posted by Bryon Moyer
A bit over a year ago, we looked at startup Plunify, who was marketing cloud-based FPGA tool instantiations. I talked to them again at the recent DAC, and they appear to be carrying out the typical modern startup roadmap, where you start with something, find out what people really do with it, and then use that information to drive new, and sometimes wholly different, products.
What they learned with their original offering was that the analytics module was really popular. So they figured out how to harness the information to help automate FPGA design optimization in the FPGA tools.
The result is called InTime, and it rides over the top of the Altera and Xilinx tools. It does a series of builds, watching the results, and then making recommendations to the designer as to which settings and constraints will provide the best results. Notably, it doesn’t touch the RTL, so this is about matching up the existing design with the tool in the most effective way.
This isn’t a typical design space exploration platform, which tends to have an element of random. This is a directed algorithm that looks at the results of the original full runs and then uses those analytics to refine the settings and constraints to achieve results that they claim to be 30-40% better than what design space exploration provides.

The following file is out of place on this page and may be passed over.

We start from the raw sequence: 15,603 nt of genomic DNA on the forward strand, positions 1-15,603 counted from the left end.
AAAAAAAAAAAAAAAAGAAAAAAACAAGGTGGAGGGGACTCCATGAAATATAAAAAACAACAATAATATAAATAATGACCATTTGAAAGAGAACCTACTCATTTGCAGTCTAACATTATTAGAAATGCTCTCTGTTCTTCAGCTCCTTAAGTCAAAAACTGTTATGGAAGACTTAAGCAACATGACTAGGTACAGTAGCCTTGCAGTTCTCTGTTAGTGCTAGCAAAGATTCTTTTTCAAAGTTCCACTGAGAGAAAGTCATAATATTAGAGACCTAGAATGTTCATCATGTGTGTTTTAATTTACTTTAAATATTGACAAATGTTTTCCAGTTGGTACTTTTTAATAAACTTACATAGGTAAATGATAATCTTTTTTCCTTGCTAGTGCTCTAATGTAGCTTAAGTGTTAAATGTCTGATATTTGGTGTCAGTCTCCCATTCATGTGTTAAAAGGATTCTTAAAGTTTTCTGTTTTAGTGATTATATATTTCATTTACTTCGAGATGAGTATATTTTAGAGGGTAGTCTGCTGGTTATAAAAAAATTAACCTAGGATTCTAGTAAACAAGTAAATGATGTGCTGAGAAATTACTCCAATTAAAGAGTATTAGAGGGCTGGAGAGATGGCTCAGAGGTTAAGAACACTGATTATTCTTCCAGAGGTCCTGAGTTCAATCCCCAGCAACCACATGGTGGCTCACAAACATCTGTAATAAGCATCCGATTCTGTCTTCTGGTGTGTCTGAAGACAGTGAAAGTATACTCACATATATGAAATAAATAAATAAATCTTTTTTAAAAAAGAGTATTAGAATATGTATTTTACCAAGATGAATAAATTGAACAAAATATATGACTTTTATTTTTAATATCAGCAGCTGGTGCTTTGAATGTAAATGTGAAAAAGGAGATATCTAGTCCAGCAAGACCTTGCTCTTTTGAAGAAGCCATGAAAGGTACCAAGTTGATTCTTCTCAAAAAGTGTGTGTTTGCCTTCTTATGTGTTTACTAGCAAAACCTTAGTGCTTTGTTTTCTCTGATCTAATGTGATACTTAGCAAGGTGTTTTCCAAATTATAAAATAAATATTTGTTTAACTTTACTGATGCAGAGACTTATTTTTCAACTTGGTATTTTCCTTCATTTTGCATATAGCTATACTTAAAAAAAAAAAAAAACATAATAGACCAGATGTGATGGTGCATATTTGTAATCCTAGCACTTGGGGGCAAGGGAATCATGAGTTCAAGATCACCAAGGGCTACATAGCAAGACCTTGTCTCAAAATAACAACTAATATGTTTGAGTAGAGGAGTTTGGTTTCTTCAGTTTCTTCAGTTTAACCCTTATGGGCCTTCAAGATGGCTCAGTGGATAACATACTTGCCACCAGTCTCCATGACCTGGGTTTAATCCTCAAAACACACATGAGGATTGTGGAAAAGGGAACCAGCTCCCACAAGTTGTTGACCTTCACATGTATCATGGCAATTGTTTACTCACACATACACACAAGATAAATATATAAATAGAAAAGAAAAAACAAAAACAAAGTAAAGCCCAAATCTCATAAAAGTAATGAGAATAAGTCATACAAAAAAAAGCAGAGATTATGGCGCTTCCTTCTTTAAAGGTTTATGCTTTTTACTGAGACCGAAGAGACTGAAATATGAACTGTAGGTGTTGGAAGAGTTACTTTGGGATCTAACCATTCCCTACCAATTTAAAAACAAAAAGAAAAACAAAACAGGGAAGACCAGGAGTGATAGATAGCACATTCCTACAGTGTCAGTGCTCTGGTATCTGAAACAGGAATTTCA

Not only does it improve the design at hand, but they say it can learn over time. If you’re using the cloud, then the global tool accumulates the learning, improving over time. One thing that’s changed from their original offering, however, is the cloud focus. While still available, too many companies are reluctant to go to the cloud, so they also support local instantiation. When implemented locally, the learning will accrue to the benefit of all local designs.
You can learn more in their recent announcement.
posted by Bryon Moyer
We’ve seen gesture recognition before, and the two major modes, if you will, are using cameras (either 2- or 3-D) to “see” and interpret gestures and using inertial sensors to detect hand motion and infer gestures.